Tom B. wants to bring his black Corvette Z06 to a new level, and has questions about stepping up from a random orbital to a rotary polisher:
After reading your article on the black Z06 I am determined to make mine better. I have a black 2006 Z06 that I’m about to detail. It has the usual spider webs and a couple deeper scratches. I am making the jump from RO to rotary this year but have some questions. I found a rotary polisher…can you tell me what speed you think will be correct for my polishing? Also, all these different polishes and pads I read about have me not knowing which one to get. Should I go with the Menzerna polish or I have heard great things about the Meguiars M105/M205 combo. I also need your opinion on what size pads I should use as a new rotary user. Thank you and keep up the phenomenal work.
It’s common for enthusiasts like yourself to be somewhat apprehensive when making the jump from a random orbital like the Porter Cable 7424XP to a rotary polisher. The rotary is a very powerful tool, and definitely demands respect. We’ve all seen holograms and burned edges caused by inexperienced detailers, but as long as you respect the machine you should be fine.
If you jump up to the rotary, I would recommend practicing on something else first before tackling heavy correction work. Or you could work on the Vette, but first polish it with a light combination of pad/polish and lower speeds to get yourself used to the rotary. A good practice tool is actually your washer and/or dryer at home! This will give you a good feel for how the rotary reacts, you’ll have both horizontal and vertical surfaces to play with, and it’s not as scary to work with them for your first time as it is your pride and joy.
Most of the time your speeds will vary from about 900 to 1800rpms depending on the polish you’re working with. For instance if you’re using Menzerna SIP or 106FA, you’d first spread it around at about 900rpm, then bump it to about 1500 until the product goes clear, and then a few final passes back down at 900 to ensure it’s finishing down nicely. Once you get the hang of it, you can work your way up to 1800rpms if necessary on a product like SIP in particular. You just need to get the feel for it.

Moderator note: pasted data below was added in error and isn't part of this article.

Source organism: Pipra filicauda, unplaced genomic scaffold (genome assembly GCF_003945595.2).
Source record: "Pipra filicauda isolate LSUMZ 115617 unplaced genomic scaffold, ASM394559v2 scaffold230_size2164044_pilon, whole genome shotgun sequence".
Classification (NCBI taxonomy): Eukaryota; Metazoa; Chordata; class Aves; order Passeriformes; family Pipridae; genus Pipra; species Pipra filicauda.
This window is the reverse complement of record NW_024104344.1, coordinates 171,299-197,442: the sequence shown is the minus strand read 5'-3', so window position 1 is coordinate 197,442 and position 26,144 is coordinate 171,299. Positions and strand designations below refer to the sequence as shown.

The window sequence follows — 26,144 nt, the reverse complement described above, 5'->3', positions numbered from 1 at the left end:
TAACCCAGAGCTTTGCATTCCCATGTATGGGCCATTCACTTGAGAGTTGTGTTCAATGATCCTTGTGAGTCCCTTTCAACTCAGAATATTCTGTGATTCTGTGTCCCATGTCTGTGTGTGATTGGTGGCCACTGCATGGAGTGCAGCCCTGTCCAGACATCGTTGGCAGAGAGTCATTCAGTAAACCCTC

You have a couple of options for polishes. Menzerna SIP and 106FA is a very good combination. They can be finicky in cold or high humidity conditions, and they take a little longer than 105/205, but they are very, very good polishes. They have been the “standard” for years now for a reason…they produce amazing results!
Megs 105/205 is another stellar combination, but definitely has a learning curve to it. I’m using these more than the Menzerna these days, but am actually using it with a PC. When I have deeper imperfections though (particularly on hard clear coats like the Corvette), I’ll reach for the rotary. A lot of people struggle with 105/205 at first, but once they get a system down with it, they absolutely love it.
For pads to go with your Corvette clear coat, I would recommend the 6.5″ Lake Country Hydro-Tech pads. Get some of the cyan pads for heavy cutting, and the tangerine pads for finishing. You also want to get some 4″ spot pads in both along with the applicable backing plate. These are great for the tight areas (which your Vette has plenty of). Also for the 6.5″ pads on the rotary, I recommend the Megs W66 backing plate.
Just take your time and get used to the feel of the rotary. At first it may jump around a bit, and act like it has a mind of its own, but you’ll quickly learn how to control it. Use slow arm movement, and don’t linger around edges or seams (especially the painted plastic sections on your Vette), and keep the rpm’s down until you really get to know your rotary.
For Tom and and other blog readers out there, please keep in mind that this polish/pad combination was made specifically for the hard clear coat of his Corvette in particular. All cars are different (even from model to model of Corvette), and require different approaches. With experience comes the knowledge of what combination may work best, but even the professional detailers still work on a test section first to determine the best combination for that particular car, on that particular day.
Thanks for submitting your question, and if you or anybody else has additional comments or questions, please submit your reply in the comment box below.